[52 FR 49586, Dec. 31, 1987, as amended at 67 FR 78174, Dec. 23, 2002; 77 FR 50593, Aug. 22, 2012; 84 FR 32992, July 11, 2019]

§500.84   Conditions for approval of the sponsored compound.

(a) On the basis of the results of the chronic bioassays and other information, FDA will determine whether any of the substances tested are carcinogenic.

(b) If FDA concludes that the results of the bioassays do not establish carcinogenicity, then FDA will not subject the sponsored compound to the remainder of the requirements of this subpart.

(c) For each sponsored compound that FDA decides should be regulated as a carcinogen, FDA will either analyze the data from the bioassays using a statistical extrapolation procedure as outlined in paragraph (c)(1) of this section or evaluate an alternate procedure proposed by the sponsor as provided in §500.90. In either case, paragraphs (c)(2) and (3) of this section apply.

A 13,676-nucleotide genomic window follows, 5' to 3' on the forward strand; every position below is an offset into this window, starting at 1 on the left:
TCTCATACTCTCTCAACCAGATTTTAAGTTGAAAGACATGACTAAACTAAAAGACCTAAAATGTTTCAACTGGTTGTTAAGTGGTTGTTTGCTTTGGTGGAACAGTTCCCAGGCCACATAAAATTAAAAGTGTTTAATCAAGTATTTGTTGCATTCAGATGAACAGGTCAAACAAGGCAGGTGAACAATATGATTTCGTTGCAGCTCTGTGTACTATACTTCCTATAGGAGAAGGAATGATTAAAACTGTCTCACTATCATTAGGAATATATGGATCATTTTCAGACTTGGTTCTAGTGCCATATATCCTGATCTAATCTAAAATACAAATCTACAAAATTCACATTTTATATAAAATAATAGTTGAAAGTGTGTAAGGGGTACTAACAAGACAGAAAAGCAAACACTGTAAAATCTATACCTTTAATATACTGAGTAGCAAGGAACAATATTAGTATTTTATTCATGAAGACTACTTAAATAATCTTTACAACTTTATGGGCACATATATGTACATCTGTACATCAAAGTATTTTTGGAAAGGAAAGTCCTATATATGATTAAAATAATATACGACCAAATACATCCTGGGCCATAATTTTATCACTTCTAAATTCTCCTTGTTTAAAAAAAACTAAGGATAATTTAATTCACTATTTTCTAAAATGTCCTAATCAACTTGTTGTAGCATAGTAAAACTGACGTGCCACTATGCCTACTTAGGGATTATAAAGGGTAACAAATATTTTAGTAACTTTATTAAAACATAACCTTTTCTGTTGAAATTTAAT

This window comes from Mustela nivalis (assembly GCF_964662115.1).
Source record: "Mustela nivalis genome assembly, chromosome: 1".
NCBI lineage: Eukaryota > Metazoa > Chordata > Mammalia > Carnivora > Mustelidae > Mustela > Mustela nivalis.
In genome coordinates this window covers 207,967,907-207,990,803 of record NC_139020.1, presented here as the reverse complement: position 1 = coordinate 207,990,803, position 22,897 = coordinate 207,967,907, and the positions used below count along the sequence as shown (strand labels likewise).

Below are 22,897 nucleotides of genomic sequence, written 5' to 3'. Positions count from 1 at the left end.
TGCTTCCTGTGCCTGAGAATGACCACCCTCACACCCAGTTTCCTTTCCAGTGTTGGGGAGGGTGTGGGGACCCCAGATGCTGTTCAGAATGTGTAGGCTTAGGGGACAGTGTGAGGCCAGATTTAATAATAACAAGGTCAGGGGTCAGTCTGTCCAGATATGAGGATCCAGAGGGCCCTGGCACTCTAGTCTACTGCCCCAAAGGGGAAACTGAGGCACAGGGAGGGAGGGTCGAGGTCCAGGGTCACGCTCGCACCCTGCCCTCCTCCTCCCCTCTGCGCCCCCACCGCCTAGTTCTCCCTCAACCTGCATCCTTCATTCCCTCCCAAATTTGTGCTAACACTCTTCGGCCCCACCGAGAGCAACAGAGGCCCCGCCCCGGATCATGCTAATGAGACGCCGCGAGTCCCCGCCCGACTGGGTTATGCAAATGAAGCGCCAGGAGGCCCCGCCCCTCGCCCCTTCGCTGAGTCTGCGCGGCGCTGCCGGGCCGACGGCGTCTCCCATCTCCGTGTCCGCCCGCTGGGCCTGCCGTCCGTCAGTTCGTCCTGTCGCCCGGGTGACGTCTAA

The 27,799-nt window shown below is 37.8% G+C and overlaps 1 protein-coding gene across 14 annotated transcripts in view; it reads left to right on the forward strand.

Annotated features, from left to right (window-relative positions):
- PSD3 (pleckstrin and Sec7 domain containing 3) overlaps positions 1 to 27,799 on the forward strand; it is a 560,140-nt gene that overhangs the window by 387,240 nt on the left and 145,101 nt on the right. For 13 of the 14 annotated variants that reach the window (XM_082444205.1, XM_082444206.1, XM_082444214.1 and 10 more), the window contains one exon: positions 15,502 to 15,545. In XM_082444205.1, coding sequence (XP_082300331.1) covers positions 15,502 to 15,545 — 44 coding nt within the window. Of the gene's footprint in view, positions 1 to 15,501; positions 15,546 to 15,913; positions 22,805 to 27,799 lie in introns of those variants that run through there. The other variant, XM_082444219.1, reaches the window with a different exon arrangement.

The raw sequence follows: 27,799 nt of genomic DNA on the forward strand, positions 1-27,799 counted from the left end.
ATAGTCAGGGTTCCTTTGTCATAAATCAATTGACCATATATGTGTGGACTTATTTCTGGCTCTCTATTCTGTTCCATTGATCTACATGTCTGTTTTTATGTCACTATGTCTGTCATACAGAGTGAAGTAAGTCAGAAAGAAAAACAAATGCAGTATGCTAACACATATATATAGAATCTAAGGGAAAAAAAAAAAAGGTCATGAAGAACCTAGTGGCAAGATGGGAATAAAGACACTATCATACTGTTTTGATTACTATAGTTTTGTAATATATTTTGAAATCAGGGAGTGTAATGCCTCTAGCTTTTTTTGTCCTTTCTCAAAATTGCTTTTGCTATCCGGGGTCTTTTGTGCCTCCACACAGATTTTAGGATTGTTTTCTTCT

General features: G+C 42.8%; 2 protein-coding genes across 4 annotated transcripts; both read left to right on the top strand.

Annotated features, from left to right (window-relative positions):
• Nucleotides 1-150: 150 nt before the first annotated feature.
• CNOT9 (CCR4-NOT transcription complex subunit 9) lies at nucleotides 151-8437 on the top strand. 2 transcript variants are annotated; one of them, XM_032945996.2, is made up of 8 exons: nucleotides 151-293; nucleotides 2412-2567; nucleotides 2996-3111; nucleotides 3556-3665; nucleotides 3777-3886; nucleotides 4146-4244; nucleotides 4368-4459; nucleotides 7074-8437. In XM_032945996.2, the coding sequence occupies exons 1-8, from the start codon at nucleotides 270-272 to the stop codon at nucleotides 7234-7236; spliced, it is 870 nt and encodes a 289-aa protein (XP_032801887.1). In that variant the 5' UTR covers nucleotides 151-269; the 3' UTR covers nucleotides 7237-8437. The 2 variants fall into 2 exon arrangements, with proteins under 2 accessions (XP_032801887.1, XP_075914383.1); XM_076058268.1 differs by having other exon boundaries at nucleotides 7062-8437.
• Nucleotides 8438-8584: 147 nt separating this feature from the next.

(1) For each substance tested in separate bioassays, FDA will calculate the concentration of the residue of carcinogenic concern that corresponds to a maximum lifetime risk to the test animal of 1 in 1 million. FDA will designate the lowest value obtained as So. Because the total diet is not derived from food-producing animals, FDA will make corrections for food intake. FDA will designate as Sm the concentration of residue in a specific edible tissue corresponding to a maximum lifetime risk of cancer in test animals of 1 in 1 million.